What to Do When You’re Losing Your Voice
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You’ve got 25 rambunctious students just returning from lunch and the best your poor voice can muster is a desperate whisper.
You’ve lost your voice and you’ll do just about anything to get it back!
I went through a nasty stretch where I struggled with my voice for months on end – pretty much the entire school year. Some days would be worse than others, but I found myself barely making it through each week, desperate for the weekend to recoup my voice.
It’s so frustrating when the tool you most need to be an effective teacher – your voice – conspires against you. When you want to teach freely, to sing in church, and to talk with your students, friends, and family without worrying about ruining your voice, but that’s just not your reality.
When my voice kept getting worse, I finally went to a doctor, who in turn recommended a speech therapist. And I’m so thankful he did. My therapist helped me understand what was causing my voice issues and how to overcome them.
If you struggle with losing your voice, these suggestions might be just what you need, too.
Regaining Your Voice
1. Keep your throat moist. Drink lots of water and take throat lozenges when needed (Ricola is my favorite). Steam is also extremely helpful. Boil a cup of water; then take a towel and situate it so that it makes a tunnel from the opening of the cup to your mouth. Take deep breaths to inhale the steam. (You can also put the towel over your head, but I never wanted to ruin my hair right before teaching so this adaptation worked really well.) Finally, consider buying a humidifier for your classroom and/or bedroom.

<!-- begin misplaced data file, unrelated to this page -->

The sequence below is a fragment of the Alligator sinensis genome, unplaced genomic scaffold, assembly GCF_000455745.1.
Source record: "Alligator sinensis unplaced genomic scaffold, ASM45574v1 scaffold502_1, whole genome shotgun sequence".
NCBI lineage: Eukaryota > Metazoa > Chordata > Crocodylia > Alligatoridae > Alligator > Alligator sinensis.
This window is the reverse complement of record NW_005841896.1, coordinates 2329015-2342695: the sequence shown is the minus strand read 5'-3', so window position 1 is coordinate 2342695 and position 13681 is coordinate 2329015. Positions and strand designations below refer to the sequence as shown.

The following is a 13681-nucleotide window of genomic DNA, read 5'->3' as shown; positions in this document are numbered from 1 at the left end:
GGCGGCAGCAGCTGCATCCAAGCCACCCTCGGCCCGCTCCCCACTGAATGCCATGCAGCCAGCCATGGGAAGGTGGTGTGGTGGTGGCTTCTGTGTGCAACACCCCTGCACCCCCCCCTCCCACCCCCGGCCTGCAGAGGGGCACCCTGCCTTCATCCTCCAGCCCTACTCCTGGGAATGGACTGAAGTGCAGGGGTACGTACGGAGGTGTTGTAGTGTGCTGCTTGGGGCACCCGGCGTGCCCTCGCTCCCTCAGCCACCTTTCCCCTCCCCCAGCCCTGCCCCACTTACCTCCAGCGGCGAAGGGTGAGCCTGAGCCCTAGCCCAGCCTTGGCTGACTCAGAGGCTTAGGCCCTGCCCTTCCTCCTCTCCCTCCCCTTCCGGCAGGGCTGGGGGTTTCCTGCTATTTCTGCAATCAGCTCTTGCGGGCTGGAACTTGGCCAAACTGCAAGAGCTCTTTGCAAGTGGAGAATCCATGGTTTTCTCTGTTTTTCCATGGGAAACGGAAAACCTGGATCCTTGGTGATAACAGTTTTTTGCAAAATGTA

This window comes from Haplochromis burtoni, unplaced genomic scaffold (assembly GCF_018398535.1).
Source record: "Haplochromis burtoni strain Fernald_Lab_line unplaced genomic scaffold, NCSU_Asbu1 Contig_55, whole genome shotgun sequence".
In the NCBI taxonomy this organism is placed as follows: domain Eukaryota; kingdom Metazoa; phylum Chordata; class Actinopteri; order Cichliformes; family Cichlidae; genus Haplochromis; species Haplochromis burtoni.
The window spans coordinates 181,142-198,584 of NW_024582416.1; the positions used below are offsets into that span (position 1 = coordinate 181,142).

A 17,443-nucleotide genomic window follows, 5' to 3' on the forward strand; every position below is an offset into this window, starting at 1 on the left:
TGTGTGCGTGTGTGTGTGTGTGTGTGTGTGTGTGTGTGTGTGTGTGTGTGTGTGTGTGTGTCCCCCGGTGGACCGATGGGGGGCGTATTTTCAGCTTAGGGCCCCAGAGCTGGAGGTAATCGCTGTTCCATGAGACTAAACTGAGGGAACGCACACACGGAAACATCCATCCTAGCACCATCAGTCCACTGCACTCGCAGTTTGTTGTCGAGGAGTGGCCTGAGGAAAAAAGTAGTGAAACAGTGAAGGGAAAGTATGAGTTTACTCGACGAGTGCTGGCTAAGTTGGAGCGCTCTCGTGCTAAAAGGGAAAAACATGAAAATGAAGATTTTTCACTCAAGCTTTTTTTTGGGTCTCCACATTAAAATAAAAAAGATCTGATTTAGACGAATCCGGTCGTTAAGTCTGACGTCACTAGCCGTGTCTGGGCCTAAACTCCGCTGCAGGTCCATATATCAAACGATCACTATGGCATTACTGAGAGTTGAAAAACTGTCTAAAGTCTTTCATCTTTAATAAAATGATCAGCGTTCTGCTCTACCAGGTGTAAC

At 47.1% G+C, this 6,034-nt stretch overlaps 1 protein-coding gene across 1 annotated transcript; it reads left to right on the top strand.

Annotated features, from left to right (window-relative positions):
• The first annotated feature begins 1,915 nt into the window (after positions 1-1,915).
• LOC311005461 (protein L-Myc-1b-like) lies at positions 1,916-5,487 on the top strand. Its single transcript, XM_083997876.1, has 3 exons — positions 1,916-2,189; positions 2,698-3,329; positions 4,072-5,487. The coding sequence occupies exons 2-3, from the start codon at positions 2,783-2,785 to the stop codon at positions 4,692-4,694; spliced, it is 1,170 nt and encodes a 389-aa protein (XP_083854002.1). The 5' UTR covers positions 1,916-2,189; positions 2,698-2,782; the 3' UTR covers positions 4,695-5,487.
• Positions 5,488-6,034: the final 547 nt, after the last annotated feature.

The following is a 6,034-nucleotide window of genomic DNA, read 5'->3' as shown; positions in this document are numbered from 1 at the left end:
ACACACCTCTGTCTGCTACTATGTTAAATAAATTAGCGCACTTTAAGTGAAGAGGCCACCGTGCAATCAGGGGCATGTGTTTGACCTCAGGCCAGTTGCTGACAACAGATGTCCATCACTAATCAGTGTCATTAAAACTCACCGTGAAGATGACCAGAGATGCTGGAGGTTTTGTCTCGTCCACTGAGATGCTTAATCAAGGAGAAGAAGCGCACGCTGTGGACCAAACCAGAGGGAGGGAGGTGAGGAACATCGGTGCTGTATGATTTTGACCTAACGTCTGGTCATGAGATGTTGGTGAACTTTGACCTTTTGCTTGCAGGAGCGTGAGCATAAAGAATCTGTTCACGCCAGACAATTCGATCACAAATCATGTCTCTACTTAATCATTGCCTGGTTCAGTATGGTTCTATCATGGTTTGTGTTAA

2. Rest your voice. Isn’t this the most frustrating advice when we have to use it every day. ERGH!!! I wanted to scream when I would hear this. I want to, but I can’t!!
While it’s true that we cannot rest our voices entirely, we should do what we can to give them a break. Don’t yell and don’t whisper. And don’t talk more than you have to.
When your voice is particularly bad, plan as many working activities as you can (as opposed to lectures) and throw in some learning videos if you need to.
Don’t feel guilty for switching up your normal routine to help yourself get your voice back. Variety can be good for the kids, and the sooner your voice recovers, the sooner you’ll be able to get back to your maximum efficiency.
3. Speak with proper breath support. This ultimately made the biggest difference for me, and I’ll try to explain it the best I can. Basically whenever we speak, we need to have strong breath behind our words.
Often we continue to speak after we’ve released our breath and are thus talking with no breath supporting our words. Instead, start with a deep breath from your diaphragm and then to release that breath as you speak.
The key is to only speak when you are breathing out. If you run out of the breath, you are able to keep speaking, but that’s when you’re damaging your vocal chords. Instead, stop and take a new breath before continuing. (If you’re familiar with singing at all, it’s exactly how they tell you to sing. Who knew that we’re supposed to speak that way as well!)
Learning how to consistently speak with proper support takes some practice, but it will make a big difference. Check out this video for more details:
4. Stretch and maintain good posture. Did you know that pain in your neck/upper back can contribute to vocal tension (and vice versa)? So when you have pain in the base of your neck, take a few minutes to stretch. Try simple shoulder rolls or look at more stretches here.
5. Consider medical help or speech therapy. If you’re really having trouble, consider going to a doctor or speech therapist. Just a few sessions could be all you need to determine how to correct your speaking patterns. It’s also possible that you could have nodules on your vocal chords which should be monitored and could possibly even need surgery. At the very least, start doing some research.
As you consistently work in all these areas, you should see your voice gradually improve. And soon you’ll have no problem corralling your rambunctious post-lunch students with as loud of a voice as you need.
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